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We're from the Government and We're Here to Help

The government created our current health care mess. So why do progressives want to give the state more control?

A. Barton Hinkle
August 2, 2011

Last week in Mother Jones, Kevin Drum argued that the recent contretemps over the national debt had only a single cause. Defense, discretionary, and interest spending are mostly on a downward slope as a percentage of GDP, he claimed; Social Security is "basically fine"—but not health spending. "The only thing we should be seriously concerned about," he concluded, "is health care spending. Period."

In other words, the federal government's management of its health care programs has turned out to be a financial disaster. So what, according to progressives, is the solution? More government management of health care. Of course.

If Drum is right, then the political fight of 2011 is an astounding development—because Democrats won the political fight of 2010. That fight concerned the Patient Protection and Affordable Care Act, aka ObamaCare—whose stated purpose, as the president put it on numerous occasions, was to "bend the cost curve downward."

To that end, the legislation includes something known as the Independent Payment Advisory Board, or IPAB. IPAB is a 15-member panel whose purpose is to impose cuts on Medicare spending—i.e., to ration care. IPAB is universally despised by conservatives. A lot of liberals don't much care for it, either: More than 70 Democrats wanted it excised from the final version of the legislation, and a number of them have signed onto a measure to abolish the panel.

Yet some object to IPAB precisely because it constitutes what Doug Schoen termed, on The Huffington Post, "a threat to critical medical treatments and services." Democratic Rep. Allyson Schwartz calls IPAB a "flawed policy that will risk beneficiary access to care." In short, they do not want to bend the cost curve downward.

Or at least not by rationing medical treatment. Many are happy to do so by other means. Health and Human Services Secretary Kathleen Sibelius has issued a rule requiring insurance companies to justify rate increases over 10 percent, for instance. The administration also has imposed a medical loss ratio rule under which insurance companies are forbidden to spend less than 80 percent of collected premiums on medical treatment. ObamaCare also imposes a variety of expensive mandates, and it outright forbids low-coverage "mini-med plans" (although the administration is happy to waive that rule for its political friends).

As a result, the business community is scampering for the exits. A survey by McKinsey & Company finds that almost half of all employers say they will stop providing insurance for their workers after ObamaCare goes into full effect. Seventy-eight million Americans may lose their employer-provided coverage.

Perhaps more than that: The National Federation of Independent Business just released a survey showing that 57 percent of companies with 50 or fewer employers also may cease offering insurance. Millions more Americans must then turn to the new state "exchanges" to buy policies heavily subsidized by Washington. ObamaCare drives people from private insurance to government insurance.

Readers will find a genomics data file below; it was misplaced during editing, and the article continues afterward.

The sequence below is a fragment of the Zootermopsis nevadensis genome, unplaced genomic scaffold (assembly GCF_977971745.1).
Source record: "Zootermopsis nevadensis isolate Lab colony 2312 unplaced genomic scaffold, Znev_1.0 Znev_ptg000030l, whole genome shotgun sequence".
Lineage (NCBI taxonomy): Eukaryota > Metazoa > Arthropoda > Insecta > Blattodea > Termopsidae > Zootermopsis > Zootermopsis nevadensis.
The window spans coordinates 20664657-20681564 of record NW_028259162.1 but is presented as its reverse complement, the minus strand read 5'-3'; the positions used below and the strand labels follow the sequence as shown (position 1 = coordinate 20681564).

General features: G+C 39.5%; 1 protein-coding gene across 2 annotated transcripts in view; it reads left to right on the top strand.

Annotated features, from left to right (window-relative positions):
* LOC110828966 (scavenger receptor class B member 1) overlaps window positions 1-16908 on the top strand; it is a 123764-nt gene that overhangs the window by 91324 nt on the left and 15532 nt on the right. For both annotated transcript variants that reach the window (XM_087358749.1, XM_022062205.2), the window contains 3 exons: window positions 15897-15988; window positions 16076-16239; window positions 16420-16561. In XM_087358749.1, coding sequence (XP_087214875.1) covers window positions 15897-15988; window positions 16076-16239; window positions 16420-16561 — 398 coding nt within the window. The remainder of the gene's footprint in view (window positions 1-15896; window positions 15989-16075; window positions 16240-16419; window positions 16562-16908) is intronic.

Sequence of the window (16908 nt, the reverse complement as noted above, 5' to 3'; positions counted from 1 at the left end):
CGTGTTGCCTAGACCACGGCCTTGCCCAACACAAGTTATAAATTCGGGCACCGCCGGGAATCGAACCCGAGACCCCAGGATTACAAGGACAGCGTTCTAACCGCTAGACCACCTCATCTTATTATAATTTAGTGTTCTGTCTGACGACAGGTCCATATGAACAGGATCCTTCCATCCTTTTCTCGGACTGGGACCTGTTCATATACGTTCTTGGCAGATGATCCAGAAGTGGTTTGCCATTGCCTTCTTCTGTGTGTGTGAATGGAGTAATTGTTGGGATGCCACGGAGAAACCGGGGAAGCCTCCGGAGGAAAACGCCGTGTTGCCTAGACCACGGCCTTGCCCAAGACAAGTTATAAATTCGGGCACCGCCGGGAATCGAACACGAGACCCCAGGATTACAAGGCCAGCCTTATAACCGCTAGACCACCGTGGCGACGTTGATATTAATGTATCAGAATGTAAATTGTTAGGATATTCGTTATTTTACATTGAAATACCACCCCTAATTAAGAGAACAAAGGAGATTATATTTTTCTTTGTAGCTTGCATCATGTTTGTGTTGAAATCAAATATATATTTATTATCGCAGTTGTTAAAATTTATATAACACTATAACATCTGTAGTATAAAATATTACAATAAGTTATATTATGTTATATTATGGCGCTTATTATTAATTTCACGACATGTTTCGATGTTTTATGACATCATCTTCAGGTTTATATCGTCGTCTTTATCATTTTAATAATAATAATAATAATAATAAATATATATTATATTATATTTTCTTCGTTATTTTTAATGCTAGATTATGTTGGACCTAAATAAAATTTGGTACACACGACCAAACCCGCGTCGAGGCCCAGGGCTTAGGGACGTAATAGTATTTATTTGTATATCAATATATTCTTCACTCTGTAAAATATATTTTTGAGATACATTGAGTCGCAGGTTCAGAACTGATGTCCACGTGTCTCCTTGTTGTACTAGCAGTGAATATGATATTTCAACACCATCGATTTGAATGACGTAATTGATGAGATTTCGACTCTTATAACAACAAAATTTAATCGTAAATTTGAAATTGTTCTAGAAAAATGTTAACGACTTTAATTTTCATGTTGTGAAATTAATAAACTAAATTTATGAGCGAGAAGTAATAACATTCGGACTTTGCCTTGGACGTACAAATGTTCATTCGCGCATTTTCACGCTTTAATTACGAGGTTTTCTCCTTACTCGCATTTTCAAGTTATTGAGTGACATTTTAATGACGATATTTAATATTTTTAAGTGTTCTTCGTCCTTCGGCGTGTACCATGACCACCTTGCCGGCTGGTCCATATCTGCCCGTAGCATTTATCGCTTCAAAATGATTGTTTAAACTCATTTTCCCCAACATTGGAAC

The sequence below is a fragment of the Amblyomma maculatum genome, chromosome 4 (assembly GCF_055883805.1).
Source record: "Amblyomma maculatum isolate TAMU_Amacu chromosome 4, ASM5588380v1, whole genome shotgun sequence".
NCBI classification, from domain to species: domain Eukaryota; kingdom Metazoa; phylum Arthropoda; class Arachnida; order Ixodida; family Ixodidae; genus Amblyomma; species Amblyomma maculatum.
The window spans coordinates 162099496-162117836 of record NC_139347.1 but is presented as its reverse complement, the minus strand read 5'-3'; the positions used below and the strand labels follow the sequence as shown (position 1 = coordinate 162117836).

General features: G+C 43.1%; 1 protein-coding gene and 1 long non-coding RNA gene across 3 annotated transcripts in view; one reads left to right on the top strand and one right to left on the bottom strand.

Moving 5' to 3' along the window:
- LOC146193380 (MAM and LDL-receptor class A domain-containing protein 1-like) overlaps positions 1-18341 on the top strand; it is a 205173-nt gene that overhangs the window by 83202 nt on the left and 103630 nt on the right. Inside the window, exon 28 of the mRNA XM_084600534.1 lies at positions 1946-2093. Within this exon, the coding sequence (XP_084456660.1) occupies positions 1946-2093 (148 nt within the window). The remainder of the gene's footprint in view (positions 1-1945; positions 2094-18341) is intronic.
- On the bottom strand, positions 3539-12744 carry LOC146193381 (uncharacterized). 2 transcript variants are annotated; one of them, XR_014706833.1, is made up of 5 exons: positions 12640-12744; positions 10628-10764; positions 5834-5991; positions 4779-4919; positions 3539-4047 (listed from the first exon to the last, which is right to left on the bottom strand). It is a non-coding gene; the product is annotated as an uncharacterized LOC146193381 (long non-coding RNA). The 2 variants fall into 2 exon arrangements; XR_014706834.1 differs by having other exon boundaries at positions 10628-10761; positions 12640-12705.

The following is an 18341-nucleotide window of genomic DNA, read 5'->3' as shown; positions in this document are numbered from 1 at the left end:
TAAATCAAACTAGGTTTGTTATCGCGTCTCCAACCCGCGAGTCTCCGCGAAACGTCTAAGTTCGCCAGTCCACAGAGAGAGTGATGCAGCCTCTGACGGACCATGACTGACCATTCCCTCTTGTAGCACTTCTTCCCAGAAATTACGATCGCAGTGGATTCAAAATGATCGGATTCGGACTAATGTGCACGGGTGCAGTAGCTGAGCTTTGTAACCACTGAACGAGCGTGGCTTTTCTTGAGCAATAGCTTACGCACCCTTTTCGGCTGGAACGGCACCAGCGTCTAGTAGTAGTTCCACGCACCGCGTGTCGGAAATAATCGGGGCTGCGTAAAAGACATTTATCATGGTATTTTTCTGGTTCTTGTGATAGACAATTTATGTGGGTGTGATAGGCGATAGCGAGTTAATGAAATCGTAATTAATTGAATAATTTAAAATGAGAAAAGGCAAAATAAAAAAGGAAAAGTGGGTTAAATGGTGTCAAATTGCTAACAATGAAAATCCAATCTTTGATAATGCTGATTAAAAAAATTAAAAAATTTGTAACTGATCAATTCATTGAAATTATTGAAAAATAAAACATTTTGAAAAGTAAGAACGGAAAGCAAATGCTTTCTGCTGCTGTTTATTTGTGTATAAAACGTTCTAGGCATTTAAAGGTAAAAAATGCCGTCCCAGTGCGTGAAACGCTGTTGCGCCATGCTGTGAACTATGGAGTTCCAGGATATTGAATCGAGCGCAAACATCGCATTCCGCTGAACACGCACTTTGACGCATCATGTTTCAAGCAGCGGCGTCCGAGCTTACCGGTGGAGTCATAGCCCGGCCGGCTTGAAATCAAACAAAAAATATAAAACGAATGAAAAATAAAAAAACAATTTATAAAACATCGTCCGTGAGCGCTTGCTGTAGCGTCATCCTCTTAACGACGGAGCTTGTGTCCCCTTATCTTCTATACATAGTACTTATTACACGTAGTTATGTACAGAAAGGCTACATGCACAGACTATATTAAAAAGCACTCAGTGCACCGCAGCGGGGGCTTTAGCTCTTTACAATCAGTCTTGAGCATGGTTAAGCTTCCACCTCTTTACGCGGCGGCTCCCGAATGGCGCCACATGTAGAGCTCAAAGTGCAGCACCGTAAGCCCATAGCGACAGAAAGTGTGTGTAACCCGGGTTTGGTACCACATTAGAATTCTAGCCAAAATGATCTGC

Then there are those progressives who would like to see IPAB expanded, not abolished. Harvard economist Greg Mankiw draws attention to a proposal by the Center for American Progress—a Democratic think tank (president John Podesta was Bill Clinton's chief of staff), funded by George Soros, that Time magazine compares to the conservative Heritage Foundation in influence.

The Center has proposed what it calls a "failsafe mechanism" in case, as seems increasingly likely, ObamaCare does not deliver the promised reductions in health-care spending. "Our failsafe would be triggered if, starting in 2020, total economy-wide health care expenditures grow at a rate faster than the economy. Should that happen, we would empower the IPAB to extend successful reforms in Medicare and other public programs to insurance plans offered in the health care exchanges and then potentially to all health care plans , such that the target is met." (Emphasis added.)

Under that scenario, 15 unelected bureaucrats would make the medical decisions for everyone.

And as government involvement in health care spreads, personal freedom retreats. Witness the recent campaign against obesity, now considered a matter of "public health" because government has socialized the costs. First Washington said: "Jim, we are going to make you pay for Robert's health care." Now it says: "Robert, we are now going to make you eat right—because poor Jim here is stuck paying your insurance."

Washington's increasing control of the nation's medical care means your most personal decisions become matters of public debate. There has been much dispute as to whether ObamaCare is a government takeover of health care. There can be no dispute that some of its principal backers want one—and will probably get their wish.

A. Barton Hinkle is a columnist at the Richmond Times-Dispatch. This article originally appeared at the Richmond Times-Dispatch.



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